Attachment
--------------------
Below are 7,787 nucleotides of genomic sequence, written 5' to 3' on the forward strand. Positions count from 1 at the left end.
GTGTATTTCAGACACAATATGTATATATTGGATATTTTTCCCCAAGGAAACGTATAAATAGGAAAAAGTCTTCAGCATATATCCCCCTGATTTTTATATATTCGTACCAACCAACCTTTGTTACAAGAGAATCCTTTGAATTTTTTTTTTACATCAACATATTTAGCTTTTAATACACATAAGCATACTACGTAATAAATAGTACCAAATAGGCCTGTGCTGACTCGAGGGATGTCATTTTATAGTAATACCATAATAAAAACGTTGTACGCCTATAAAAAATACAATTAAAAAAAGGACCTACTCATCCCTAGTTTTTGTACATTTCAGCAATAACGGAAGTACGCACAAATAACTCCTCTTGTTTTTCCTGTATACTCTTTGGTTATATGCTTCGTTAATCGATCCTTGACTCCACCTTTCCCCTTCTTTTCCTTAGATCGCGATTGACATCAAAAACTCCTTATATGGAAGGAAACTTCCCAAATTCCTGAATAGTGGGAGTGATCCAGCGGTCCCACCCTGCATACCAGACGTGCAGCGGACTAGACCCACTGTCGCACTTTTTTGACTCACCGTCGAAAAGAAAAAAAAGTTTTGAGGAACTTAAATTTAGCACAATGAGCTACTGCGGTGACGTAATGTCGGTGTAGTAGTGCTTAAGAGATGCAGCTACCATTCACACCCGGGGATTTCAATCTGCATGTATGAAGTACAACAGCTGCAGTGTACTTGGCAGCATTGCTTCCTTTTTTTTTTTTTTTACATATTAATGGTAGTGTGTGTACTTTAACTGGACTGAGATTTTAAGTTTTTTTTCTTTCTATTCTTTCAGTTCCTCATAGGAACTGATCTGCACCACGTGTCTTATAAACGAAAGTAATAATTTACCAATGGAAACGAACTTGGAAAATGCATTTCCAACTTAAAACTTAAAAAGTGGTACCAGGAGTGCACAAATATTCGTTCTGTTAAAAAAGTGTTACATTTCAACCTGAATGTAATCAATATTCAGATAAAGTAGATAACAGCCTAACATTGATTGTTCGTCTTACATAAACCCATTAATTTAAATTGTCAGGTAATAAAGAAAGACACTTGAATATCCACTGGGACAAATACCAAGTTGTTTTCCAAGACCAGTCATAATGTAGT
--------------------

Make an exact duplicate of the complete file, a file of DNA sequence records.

Below are 7,787 nucleotides of genomic sequence, written 5' to 3' on the forward strand. Positions count from 1 at the left end.
GTGTATTTCAGACACAATATGTATATATTGGATATTTTTCCCCAAGGAAACGTATAAATAGGAAAAAGTCTTCAGCATATATCCCCCTGATTTTTATATATTCGTACCAACCAACCTTTGTTACAAGAGAATCCTTTGAATTTTTTTTTTACATCAACATATTTAGCTTTTAATACACATAAGCATACTACGTAATAAATAGTACCAAATAGGCCTGTGCTGACTCGAGGGATGTCATTTTATAGTAATACCATAATAAAAACGTTGTACGCCTATAAAAAATACAATTAAAAAAAGGACCTACTCATCCCTAGTTTTTGTACATTTCAGCAATAACGGAAGTACGCACAAATAACTCCTCTTGTTTTTCCTGTATACTCTTTGGTTATATGCTTCGTTAATCGATCCTTGACTCCACCTTTCCCCTTCTTTTCCTTAGATCGCGATTGACATCAAAAACTCCTTATATGGAAGGAAACTTCCCAAATTCCTGAATAGTGGGAGTGATCCAGCGGTCCCACCCTGCATACCAGACGTGCAGCGGACTAGACCCACTGTCGCACTTTTTTGACTCACCGTCGAAAAGAAAAAAAAGTTTTGAGGAACTTAAATTTAGCACAATGAGCTACTGCGGTGACGTAATGTCGGTGTAGTAGTGCTTAAGAGATGCAGCTACCATTCACACCCGGGGATTTCAATCTGCATGTATGAAGTACAACAGCTGCAGTGTACTTGGCAGCATTGCTTCCTTTTTTTTTTTTTTTACATATTAATGGTAGTGTGTGTACTTTAACTGGACTGAGATTTTAAGTTTTTTTTCTTTCTATTCTTTCAGTTCCTCATAGGAACTGATCTGCACCACGTGTCTTATAAACGAAAGTAATAATTTACCAATGGAAACGAACTTGGAAAATGCATTTCCAACTTAAAACTTAAAAAGTGGTACCAGGAGTGCACAAATATTCGTTCTGTTAAAAAAGTGTTACATTTCAACCTGAATGTAATCAATATTCAGATAAAGTAGATAACAGCCTAACATTGATTGTTCGTCTTACATAAACCCATTAATTTAAATTGTCAGGTAATAAAGAAAGACACTTGAATATCCACTGGGACAAATACCAAGTTGTTTTCCAAGACCAGTCATAATGTAGT